Thursday, July 06, 2006

Defining corporate culture

23 June 2006

Corporate culture can be a key source of competitive advantage - but how do you define it?

According to Paul Sanchez, global director, organization research and effectiveness at Mercer Human Resource Consulting, corporate culture can be defined as the sum total of how an organization accomplishes all that it has to do to fulfill its purpose or mission. This definition covers an organization’s operational procedures as well as the standards, behavioral norms and deep-rooted values that underpin them.

Culture as "enduring personality"
“All the overt and subtle patterns of behavior in organizations weave themselves together to create an unmistakable personality and identity,” explains Sanchez. “This enduring personality or abiding culture is a deeply embedded cause of an organization’s capacity not only to cope in challenging times, but also to thrive and prosper. In other words, an organization’s culture is key to its success or failure.”

Five windows on culture
Sanchez identifies five constructs that offer insights into the heart of an organization to form the basis of a cultural audit focused on developing an understanding of the workings of an organization. “These characteristics can be observed from the outside and assessed by those on the inside as ways in which employees behave and respond,” he explains. They are:

1. Achievement – the collective and individual drive to produce results.

2. Environment – whether an organization has a process- or outcome-driven approach to accomplishing work.

3. Perspective – whether it is traditional or innovative.

4. Power – whether it is shared or retained.

5. Risk – whether it is avoided or encouraged.

“This model resulted from collective thinking based on actual experience and the theory of organizational dynamics,” explains Sanchez. “Because these are working constructs, they give the organization a lever with which to shape its culture.”

Sanchez uses the five constructs as the basis of a diagnostic instrument that includes organization-wide surveys and workshops comprising groups of senior management, middle management and employees “The responses provide a snapshot of the organization’s culture,” he explains.

Further reading from Melcrum:
This is an extract from the Melcrum report, Driving a high-performance corporate culture


Blogged on 12:38 AM by Upay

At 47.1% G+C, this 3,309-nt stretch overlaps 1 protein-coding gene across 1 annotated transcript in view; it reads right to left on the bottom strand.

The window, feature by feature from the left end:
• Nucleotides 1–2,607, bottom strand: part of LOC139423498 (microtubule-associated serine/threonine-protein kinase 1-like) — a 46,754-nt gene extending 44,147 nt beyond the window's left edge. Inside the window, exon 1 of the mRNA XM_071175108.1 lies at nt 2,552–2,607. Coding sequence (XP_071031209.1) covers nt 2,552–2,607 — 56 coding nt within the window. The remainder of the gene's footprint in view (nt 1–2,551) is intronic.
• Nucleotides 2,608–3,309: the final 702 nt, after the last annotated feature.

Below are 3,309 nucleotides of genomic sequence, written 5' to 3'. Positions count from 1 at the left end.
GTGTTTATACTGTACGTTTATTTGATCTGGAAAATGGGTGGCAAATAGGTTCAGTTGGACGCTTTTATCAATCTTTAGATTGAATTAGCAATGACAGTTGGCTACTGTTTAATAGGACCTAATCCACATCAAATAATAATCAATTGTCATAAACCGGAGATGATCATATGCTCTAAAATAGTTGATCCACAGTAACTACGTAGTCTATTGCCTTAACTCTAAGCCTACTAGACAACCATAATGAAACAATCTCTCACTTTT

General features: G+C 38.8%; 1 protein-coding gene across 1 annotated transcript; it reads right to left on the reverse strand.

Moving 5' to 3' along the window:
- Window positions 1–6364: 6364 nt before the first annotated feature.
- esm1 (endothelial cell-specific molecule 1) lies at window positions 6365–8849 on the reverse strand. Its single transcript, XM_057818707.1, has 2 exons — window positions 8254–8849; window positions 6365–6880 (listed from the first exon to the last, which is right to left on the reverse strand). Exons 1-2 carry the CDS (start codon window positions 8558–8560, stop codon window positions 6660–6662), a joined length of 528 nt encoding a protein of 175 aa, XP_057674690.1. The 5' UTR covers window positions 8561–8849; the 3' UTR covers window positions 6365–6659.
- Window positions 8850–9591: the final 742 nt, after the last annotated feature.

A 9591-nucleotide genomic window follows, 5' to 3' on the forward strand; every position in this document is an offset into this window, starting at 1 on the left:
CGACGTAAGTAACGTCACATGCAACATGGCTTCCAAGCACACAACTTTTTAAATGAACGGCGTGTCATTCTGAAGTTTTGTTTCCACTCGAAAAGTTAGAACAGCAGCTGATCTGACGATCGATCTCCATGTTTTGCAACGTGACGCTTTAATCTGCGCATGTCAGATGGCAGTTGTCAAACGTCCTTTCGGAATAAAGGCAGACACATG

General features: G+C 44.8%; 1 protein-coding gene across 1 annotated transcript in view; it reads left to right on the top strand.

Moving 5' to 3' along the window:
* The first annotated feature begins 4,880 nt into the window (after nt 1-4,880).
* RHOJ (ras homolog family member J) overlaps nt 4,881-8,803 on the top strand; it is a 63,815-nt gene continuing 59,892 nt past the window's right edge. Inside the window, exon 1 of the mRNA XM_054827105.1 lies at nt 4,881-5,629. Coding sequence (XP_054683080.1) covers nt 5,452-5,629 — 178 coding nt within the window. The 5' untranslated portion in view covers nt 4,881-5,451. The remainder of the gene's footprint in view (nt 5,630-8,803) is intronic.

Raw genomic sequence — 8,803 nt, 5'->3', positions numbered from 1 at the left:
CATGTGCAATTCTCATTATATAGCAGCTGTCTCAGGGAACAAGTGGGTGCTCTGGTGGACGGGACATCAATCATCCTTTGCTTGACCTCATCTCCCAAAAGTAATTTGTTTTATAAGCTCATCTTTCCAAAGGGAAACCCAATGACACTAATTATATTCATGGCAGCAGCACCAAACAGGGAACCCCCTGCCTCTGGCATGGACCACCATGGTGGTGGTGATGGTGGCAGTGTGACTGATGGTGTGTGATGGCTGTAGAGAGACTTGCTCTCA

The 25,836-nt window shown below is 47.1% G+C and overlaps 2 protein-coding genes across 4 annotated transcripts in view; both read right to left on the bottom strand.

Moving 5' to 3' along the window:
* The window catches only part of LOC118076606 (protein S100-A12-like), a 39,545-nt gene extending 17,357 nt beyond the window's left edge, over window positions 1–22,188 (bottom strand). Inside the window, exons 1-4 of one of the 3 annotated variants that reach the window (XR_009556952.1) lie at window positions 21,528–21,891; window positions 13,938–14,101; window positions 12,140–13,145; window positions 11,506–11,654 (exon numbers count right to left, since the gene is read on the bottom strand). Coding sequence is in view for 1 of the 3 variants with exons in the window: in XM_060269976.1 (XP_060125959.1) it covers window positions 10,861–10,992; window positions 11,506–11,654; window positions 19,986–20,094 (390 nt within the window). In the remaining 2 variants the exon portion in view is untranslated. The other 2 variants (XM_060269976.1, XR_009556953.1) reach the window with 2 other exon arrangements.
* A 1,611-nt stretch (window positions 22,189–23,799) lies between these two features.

Is wholesale culture change really required?

23 June 2006

South Africa-based consultancy The AA Group say the very idea of “managing corporate culture” leads organizations to plan changes that are far more wide-ranging than is actually necessary.

Most organizations only need to modify their existing culture rather than change it totally. Change is far more likely to be successful if it builds on the existing culture and values.

Five alternatives to wholesale change
The AA Group suggests five ways to consider shaping organizational culture as an alternative to wholesale change:

  • Clarifying – Revisiting existing cultural values and providing reassurance of their continued importance to the organization.
  • Emphasizing – Prioritizing certain key values within the organization in reaction to the external environment.
  • Redefining – Bringing in new practices that support an existing value.
  • Building – Giving weight and meaning to an existing value that hasn’t yet been fully internalized by the organization.
  • Creating – Creating new values or replacing existing values that are no longer relevant.

Set realistic time scales
Think carefully about the timescale you set for achieving your objectives. James O’Toole, author of Vanguard Management: Redesigning the Corporate Future, says companies attempt culture change in one of two ways: through revolution or evolution. Attempts at revolution are most certain to fail. An organization’s culture is formed over many years of company history through people’s shared experiences and its future culture will be formed in the same way.

If you’re being asked to help deliver change to short time scales (i.e. less than a year), either the objectives being set are unrealistic or you’re back in the arena of more simple, short-term behavior change rather than a major culture change.

Further reading from Melcrum:
This is an extract from the Melcrum report, Driving a high-performance corporate culture


Blogged on 12:37 AM by Upay



Succession Planning, an Acquired Skill

New York-based drug manufacturer Pfizer has had systematic succession planning in place for at least well over a decade, but that doesn’t preclude it from having to deal with new challenges to the process. The latest hurdle it’s had to meet is integrating newly acquired employees into its succession plan, says vice president, global talent development Chris Altizer.

"Because the organization is in pretty much continual flux after going through two major acquisitions, the whole concept of knowing your talent becomes a fundamentally different exercise," he points out. Namely, it means the company needed to revise how it thinks about possible successors. Instead of thinking about a neat list of replacements for particular jobs, it had to learn to be more adaptable. "Being more flexible in terms of [asking ourselves about] not just a specific job, but what is a role, and how similar are these roles in terms of scope and scale and then the criteria required below that," Altizer says.

Tracking talent for possible succession is not easy since 50 to 60 percent of the 156-year-old company is composed of employees that joined in just the last six years following the acquisition of former competitors Warner-Lambert in 2000 and Pharmacia in 2003. What used to be certain in terms of the composition of in-house talent is no longer such a sure thing. "In '98 or '99, the senior leaders of this organization could sit around a table and they generally knew the talent, so the robustness of assessment and documentation probably not so much," says Altizer of the need, or lack thereof, back then for highly structured succession planning. One way the company is adapting is by putting together common criteria for senior positions. "You get a company of our size, you have so many jobs that are similar at senior levels," he notes. "You have to get down to the roles, and the folks who are qualified to perform in that role. So, even if the job changes somewhat, our assessments and predictions of their ability to be effective don’t change that much."